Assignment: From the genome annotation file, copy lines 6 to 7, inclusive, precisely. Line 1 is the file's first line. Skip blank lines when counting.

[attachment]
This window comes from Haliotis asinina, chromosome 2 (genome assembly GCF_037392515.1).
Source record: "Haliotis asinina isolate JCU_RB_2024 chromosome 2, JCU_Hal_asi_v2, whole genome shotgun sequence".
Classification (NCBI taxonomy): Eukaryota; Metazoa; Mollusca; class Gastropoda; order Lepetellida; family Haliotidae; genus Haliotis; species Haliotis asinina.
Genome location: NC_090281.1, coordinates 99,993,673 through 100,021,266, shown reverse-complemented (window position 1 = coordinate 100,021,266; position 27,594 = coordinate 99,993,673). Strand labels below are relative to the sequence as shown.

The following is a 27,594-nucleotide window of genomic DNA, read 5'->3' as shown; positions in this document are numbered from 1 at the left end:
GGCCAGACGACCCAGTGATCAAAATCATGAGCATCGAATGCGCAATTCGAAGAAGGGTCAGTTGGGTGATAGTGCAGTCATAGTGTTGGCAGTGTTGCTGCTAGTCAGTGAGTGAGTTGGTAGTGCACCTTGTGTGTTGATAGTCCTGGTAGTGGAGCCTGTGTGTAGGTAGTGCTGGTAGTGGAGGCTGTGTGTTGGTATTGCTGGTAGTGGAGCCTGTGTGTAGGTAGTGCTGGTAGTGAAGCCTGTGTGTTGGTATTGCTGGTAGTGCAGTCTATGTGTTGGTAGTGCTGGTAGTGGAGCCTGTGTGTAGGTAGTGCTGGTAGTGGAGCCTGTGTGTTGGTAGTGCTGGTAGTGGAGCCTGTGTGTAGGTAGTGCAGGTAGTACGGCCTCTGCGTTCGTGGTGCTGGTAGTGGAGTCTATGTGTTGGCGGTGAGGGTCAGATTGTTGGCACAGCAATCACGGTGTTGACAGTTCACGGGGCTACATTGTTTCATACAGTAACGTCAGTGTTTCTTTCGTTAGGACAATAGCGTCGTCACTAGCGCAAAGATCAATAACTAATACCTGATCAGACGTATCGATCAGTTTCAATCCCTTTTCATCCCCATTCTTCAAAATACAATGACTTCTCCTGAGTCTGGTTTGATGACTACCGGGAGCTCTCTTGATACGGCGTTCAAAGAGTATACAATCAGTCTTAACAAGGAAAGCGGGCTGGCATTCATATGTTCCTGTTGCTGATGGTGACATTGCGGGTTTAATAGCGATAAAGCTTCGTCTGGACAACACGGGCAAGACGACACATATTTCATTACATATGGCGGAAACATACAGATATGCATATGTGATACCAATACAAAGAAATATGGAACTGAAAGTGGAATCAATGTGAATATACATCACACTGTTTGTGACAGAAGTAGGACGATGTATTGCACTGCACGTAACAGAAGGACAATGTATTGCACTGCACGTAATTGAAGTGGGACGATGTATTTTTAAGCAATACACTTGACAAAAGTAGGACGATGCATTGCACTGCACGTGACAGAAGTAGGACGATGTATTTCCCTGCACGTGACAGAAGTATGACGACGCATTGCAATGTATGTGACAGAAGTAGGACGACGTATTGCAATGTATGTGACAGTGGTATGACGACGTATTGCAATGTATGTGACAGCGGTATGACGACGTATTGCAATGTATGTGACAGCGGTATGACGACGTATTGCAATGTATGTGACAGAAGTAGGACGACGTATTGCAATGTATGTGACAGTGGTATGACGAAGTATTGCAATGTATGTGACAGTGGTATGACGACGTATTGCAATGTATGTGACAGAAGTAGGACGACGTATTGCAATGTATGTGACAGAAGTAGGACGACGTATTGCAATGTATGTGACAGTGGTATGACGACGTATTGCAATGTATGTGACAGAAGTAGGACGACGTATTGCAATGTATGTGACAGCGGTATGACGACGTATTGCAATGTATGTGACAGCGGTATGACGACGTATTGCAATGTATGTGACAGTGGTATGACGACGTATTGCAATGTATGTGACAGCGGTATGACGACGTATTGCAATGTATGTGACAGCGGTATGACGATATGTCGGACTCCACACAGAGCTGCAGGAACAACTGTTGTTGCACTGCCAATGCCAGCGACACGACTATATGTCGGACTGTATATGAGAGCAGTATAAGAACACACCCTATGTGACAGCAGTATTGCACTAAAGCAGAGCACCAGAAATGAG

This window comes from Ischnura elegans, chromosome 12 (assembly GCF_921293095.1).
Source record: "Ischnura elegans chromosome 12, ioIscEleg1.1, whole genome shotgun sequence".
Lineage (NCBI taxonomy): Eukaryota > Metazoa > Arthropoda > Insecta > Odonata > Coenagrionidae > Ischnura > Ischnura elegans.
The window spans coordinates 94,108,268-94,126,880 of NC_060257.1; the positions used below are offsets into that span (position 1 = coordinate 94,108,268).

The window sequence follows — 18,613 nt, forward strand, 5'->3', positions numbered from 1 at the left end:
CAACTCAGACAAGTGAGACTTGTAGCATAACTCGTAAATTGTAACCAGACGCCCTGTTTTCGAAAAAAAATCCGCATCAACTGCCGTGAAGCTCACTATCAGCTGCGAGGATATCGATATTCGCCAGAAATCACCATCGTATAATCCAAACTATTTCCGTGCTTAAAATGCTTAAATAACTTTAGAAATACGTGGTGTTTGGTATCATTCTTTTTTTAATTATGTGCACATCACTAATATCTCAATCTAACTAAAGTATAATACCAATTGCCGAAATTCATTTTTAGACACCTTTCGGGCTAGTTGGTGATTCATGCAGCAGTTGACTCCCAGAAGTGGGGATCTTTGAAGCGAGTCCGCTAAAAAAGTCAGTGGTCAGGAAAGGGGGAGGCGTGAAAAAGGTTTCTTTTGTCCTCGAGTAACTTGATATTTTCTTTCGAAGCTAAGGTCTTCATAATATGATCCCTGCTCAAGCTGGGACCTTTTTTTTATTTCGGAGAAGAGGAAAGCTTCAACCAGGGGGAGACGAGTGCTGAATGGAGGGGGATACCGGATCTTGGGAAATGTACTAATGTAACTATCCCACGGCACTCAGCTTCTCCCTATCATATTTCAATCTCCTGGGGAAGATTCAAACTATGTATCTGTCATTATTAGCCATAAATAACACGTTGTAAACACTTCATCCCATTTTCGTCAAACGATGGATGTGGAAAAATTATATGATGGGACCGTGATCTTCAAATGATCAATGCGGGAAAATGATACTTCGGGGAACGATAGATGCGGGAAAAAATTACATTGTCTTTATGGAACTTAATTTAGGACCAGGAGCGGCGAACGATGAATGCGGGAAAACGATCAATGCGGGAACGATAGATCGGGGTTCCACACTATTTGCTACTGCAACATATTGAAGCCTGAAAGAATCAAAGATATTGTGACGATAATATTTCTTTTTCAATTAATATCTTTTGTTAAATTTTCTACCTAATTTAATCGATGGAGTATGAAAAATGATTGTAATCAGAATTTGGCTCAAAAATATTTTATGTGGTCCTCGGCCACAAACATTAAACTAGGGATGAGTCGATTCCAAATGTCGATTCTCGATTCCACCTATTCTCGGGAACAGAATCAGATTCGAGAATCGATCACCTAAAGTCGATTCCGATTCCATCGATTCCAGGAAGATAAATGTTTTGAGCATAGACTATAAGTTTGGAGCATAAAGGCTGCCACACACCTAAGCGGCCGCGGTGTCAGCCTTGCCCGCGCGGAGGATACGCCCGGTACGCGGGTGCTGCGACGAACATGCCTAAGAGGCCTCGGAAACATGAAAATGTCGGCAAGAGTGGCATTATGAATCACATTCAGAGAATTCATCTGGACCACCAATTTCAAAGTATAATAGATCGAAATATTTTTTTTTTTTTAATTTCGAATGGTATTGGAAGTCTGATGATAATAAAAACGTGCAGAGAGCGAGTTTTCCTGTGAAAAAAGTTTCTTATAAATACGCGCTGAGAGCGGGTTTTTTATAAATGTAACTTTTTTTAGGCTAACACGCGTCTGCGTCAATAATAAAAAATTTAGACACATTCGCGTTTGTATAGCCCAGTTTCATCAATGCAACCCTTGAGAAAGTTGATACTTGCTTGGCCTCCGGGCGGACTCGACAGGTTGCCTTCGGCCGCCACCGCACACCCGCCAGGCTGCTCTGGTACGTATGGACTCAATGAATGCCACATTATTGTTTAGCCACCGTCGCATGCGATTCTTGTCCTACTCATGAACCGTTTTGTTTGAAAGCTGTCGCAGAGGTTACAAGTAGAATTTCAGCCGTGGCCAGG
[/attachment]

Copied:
GGCCAGACGACCCAGTGATCAAAATCATGAGCATCGAATGCGCAATTCGAAGAAGGGTCAGTTGGGTGATAGTGCAGTCATAGTGTTGGCAGTGTTGCTGCTAGTCAGTGAGTGAGTTGGTAGTGCACCTTGTGTGTTGATAGTCCTGGTAGTGGAGCCTGTGTGTAGGTAGTGCTGGTAGTGGAGGCTGTGTGTTGGTATTGCTGGTAGTGGAGCCTGTGTGTAGGTAGTGCTGGTAGTGAAGCCTGTGTGTTGGTATTGCTGGTAGTGCAGTCTATGTGTTGGTAGTGCTGGTAGTGGAGCCTGTGTGTAGGTAGTGCTGGTAGTGGAGCCTGTGTGTTGGTAGTGCTGGTAGTGGAGCCTGTGTGTAGGTAGTGCAGGTAGTACGGCCTCTGCGTTCGTGGTGCTGGTAGTGGAGTCTATGTGTTGGCGGTGAGGGTCAGATTGTTGGCACAGCAATCACGGTGTTGACAGTTCACGGGGCTACATTGTTTCATACAGTAACGTCAGTGTTTCTTTCGTTAGGACAATAGCGTCGTCACTAGCGCAAAGATCAATAACTAATACCTGATCAGACGTATCGATCAGTTTCAATCCCTTTTCATCCCCATTCTTCAAAATACAATGACTTCTCCTGAGTCTGGTTTGATGACTACCGGGAGCTCTCTTGATACGGCGTTCAAAGAGTATACAATCAGTCTTAACAAGGAAAGCGGGCTGGCATTCATATGTTCCTGTTGCTGATGGTGACATTGCGGGTTTAATAGCGATAAAGCTTCGTCTGGACAACACGGGCAAGACGACACATATTTCATTACATATGGCGGAAACATACAGATATGCATATGTGATACCAATACAAAGAAATATGGAACTGAAAGTGGAATCAATGTGAATATACATCACACTGTTTGTGACAGAAGTAGGACGATGTATTGCACTGCACGTAACAGAAGGACAATGTATTGCACTGCACGTAATTGAAGTGGGACGATGTATTTTTAAGCAATACACTTGACAAAAGTAGGACGATGCATTGCACTGCACGTGACAGAAGTAGGACGATGTATTTCCCTGCACGTGACAGAAGTATGACGACGCATTGCAATGTATGTGACAGAAGTAGGACGACGTATTGCAATGTATGTGACAGTGGTATGACGACGTATTGCAATGTATGTGACAGCGGTATGACGACGTATTGCAATGTATGTGACAGCGGTATGACGACGTATTGCAATGTATGTGACAGAAGTAGGACGACGTATTGCAATGTATGTGACAGTGGTATGACGAAGTATTGCAATGTATGTGACAGTGGTATGACGACGTATTGCAATGTATGTGACAGAAGTAGGACGACGTATTGCAATGTATGTGACAGAAGTAGGACGACGTATTGCAATGTATGTGACAGTGGTATGACGACGTATTGCAATGTATGTGACAGAAGTAGGACGACGTATTGCAATGTATGTGACAGCGGTATGACGACGTATTGCAATGTATGTGACAGCGGTATGACGACGTATTGCAATGTATGTGACAGTGGTATGACGACGTATTGCAATGTATGTGACAGCGGTATGACGACGTATTGCAATGTATGTGACAGCGGTATGACGATATGTCGGACTCCACACAGAGCTGCAGGAACAACTGTTGTTGCACTGCCAATGCCAGCGACACGACTATATGTCGGACTGTATATGAGAGCAGTATAAGAACACACCCTATGTGACAGCAGTATTGCACTAAAGCAGAGCACCAGAAATGAG

This window comes from Ischnura elegans, chromosome 12 (assembly GCF_921293095.1).